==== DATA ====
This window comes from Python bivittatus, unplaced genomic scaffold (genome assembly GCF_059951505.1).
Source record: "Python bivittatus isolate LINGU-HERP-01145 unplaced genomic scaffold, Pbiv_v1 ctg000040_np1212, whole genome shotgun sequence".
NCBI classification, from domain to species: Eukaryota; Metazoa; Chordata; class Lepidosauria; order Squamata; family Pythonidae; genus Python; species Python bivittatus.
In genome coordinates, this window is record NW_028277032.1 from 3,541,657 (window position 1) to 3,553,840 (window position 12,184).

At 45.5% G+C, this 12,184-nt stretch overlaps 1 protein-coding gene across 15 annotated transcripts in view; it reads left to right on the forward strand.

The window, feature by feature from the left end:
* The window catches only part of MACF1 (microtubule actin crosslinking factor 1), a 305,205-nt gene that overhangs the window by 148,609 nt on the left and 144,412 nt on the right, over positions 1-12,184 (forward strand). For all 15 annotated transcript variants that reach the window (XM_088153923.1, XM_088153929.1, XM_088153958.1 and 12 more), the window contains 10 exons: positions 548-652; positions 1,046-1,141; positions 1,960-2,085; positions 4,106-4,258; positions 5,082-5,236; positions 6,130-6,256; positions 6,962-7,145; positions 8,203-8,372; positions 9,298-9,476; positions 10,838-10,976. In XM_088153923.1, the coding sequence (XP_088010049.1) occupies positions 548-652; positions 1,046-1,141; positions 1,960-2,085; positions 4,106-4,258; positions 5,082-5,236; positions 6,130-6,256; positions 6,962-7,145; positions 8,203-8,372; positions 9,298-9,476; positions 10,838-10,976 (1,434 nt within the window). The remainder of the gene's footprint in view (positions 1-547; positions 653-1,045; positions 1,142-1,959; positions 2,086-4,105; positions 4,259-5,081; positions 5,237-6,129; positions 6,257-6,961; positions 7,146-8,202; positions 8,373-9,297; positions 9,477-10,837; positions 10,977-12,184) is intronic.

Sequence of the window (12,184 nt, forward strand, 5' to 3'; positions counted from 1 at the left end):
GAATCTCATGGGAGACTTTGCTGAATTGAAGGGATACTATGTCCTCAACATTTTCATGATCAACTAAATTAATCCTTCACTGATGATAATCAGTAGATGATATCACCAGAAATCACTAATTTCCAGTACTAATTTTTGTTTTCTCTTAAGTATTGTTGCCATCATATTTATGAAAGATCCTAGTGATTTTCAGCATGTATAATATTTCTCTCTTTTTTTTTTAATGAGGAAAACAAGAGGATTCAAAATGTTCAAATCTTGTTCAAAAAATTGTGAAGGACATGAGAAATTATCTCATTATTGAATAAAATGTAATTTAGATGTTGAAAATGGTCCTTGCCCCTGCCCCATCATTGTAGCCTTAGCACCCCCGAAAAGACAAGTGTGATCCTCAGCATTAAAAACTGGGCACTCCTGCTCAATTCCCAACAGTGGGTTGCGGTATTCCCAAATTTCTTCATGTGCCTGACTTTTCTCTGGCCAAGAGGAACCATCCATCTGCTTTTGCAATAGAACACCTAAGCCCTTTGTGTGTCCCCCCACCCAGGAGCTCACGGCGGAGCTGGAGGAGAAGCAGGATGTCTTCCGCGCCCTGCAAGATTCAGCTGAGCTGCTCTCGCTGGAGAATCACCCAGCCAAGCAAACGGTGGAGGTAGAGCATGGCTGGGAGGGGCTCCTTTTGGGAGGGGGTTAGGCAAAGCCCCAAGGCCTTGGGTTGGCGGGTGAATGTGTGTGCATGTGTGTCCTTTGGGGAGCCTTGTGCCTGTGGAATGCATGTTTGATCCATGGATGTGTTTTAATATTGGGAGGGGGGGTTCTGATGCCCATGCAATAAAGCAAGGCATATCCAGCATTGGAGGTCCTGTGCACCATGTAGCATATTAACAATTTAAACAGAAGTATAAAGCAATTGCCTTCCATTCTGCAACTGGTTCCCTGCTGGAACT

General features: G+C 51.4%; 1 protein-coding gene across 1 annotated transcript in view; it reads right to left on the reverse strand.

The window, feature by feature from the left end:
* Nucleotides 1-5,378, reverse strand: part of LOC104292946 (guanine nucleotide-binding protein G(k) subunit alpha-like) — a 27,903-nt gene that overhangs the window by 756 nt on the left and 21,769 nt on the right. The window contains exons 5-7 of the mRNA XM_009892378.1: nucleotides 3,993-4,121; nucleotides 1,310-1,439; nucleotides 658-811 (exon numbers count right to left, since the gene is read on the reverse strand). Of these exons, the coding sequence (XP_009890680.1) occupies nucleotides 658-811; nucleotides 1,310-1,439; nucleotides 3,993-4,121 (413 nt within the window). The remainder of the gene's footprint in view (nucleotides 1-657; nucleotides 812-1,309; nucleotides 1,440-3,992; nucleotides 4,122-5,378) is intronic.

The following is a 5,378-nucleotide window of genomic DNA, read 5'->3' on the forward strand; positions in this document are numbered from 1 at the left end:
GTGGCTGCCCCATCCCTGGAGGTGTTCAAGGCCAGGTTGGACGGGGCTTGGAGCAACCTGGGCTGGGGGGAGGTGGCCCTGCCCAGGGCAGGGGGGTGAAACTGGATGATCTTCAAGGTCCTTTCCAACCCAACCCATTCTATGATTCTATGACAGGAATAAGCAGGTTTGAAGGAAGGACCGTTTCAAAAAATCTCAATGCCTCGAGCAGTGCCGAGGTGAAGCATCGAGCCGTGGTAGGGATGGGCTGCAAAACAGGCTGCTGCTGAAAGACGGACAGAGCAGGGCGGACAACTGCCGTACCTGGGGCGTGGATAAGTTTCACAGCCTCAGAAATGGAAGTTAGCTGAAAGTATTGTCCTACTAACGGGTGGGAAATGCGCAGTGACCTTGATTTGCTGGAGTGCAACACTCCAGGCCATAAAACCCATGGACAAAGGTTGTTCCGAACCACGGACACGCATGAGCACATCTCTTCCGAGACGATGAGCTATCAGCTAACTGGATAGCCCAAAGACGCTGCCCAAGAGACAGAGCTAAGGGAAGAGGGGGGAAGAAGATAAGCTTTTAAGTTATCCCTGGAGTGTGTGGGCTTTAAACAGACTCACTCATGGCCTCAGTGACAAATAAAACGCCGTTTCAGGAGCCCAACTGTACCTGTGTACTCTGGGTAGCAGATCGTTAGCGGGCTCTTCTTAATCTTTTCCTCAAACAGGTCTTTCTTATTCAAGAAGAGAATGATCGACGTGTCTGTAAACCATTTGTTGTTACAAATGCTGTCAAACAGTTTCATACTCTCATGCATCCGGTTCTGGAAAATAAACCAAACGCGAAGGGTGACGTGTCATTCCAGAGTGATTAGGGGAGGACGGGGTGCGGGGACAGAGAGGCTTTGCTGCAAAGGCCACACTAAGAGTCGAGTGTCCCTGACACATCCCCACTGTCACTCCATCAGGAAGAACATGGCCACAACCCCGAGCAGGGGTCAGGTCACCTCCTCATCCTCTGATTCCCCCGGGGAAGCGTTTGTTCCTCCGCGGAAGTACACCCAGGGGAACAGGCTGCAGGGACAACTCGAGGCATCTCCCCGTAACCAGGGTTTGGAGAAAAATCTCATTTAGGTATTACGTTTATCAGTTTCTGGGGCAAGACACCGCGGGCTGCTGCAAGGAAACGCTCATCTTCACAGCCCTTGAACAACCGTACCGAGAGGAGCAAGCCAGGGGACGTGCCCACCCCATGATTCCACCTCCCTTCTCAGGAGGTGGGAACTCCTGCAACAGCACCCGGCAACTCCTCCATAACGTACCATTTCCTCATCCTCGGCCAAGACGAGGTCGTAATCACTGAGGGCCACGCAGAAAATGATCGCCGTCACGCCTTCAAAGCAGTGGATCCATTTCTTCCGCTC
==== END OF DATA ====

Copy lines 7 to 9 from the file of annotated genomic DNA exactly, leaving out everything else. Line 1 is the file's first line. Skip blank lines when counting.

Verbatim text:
* The window catches only part of MACF1 (microtubule actin crosslinking factor 1), a 305,205-nt gene that overhangs the window by 148,609 nt on the left and 144,412 nt on the right, over positions 1-12,184 (forward strand). For all 15 annotated transcript variants that reach the window (XM_088153923.1, XM_088153929.1, XM_088153958.1 and 12 more), the window contains 10 exons: positions 548-652; positions 1,046-1,141; positions 1,960-2,085; positions 4,106-4,258; positions 5,082-5,236; positions 6,130-6,256; positions 6,962-7,145; positions 8,203-8,372; positions 9,298-9,476; positions 10,838-10,976. In XM_088153923.1, the coding sequence (XP_088010049.1) occupies positions 548-652; positions 1,046-1,141; positions 1,960-2,085; positions 4,106-4,258; positions 5,082-5,236; positions 6,130-6,256; positions 6,962-7,145; positions 8,203-8,372; positions 9,298-9,476; positions 10,838-10,976 (1,434 nt within the window). The remainder of the gene's footprint in view (positions 1-547; positions 653-1,045; positions 1,142-1,959; positions 2,086-4,105; positions 4,259-5,081; positions 5,237-6,129; positions 6,257-6,961; positions 7,146-8,202; positions 8,373-9,297; positions 9,477-10,837; positions 10,977-12,184) is intronic.

Sequence of the window (12,184 nt, forward strand, 5' to 3'; positions counted from 1 at the left end):
GAATCTCATGGGAGACTTTGCTGAATTGAAGGGATACTATGTCCTCAACATTTTCATGATCAACTAAATTAATCCTTCACTGATGATAATCAGTAGATGATATCACCAGAAATCACTAATTTCCAGTACTAATTTTTGTTTTCTCTTAAGTATTGTTGCCATCATATTTATGAAAGATCCTAGTGATTTTCAGCATGTATAATATTTCTCTCTTTTTTTTTTAATGAGGAAAACAAGAGGATTCAAAATGTTCAAATCTTGTTCAAAAAATTGTGAAGGACATGAGAAATTATCTCATTATTGAATAAAATGTAATTTAGATGTTGAAAATGGTCCTTGCCCCTGCCCCATCATTGTAGCCTTAGCACCCCCGAAAAGACAAGTGTGATCCTCAGCATTAAAAACTGGGCACTCCTGCTCAATTCCCAACAGTGGGTTGCGGTATTCCCAAATTTCTTCATGTGCCTGACTTTTCTCTGGCCAAGAGGAACCATCCATCTGCTTTTGCAATAGAACACCTAAGCCCTTTGTGTGTCCCCCCACCCAGGAGCTCACGGCGGAGCTGGAGGAGAAGCAGGATGTCTTCCGCGCCCTGCAAGATTCAGCTGAGCTGCTCTCGCTGGAGAATCACCCAGCCAAGCAAACGGTGGAGGTAGAGCATGGCTGGGAGGGGCTCCTTTTGGGAGGGGGTTAGGCAAAGCCCCAAGGCCTTGGGTTGGCGGGTGAATGTGTGTGCATGTGTGTCCTTTGGGGAGCCTTGTGCCTGTGGAATGCATGTTTGATCCATGGATGTGTTTTAATATTGGGAGGGGGGGTTCTGATGCCCATGCAATAAAGCAAGGCATATCCAGCATTGGAGGTCCTGTGCACCATGTAGCATATTAACAATTTAAACAGAAGTATAAAGCAATTGCCTTCCATTCTGCAACTGGTTCCCTGCTGGAACT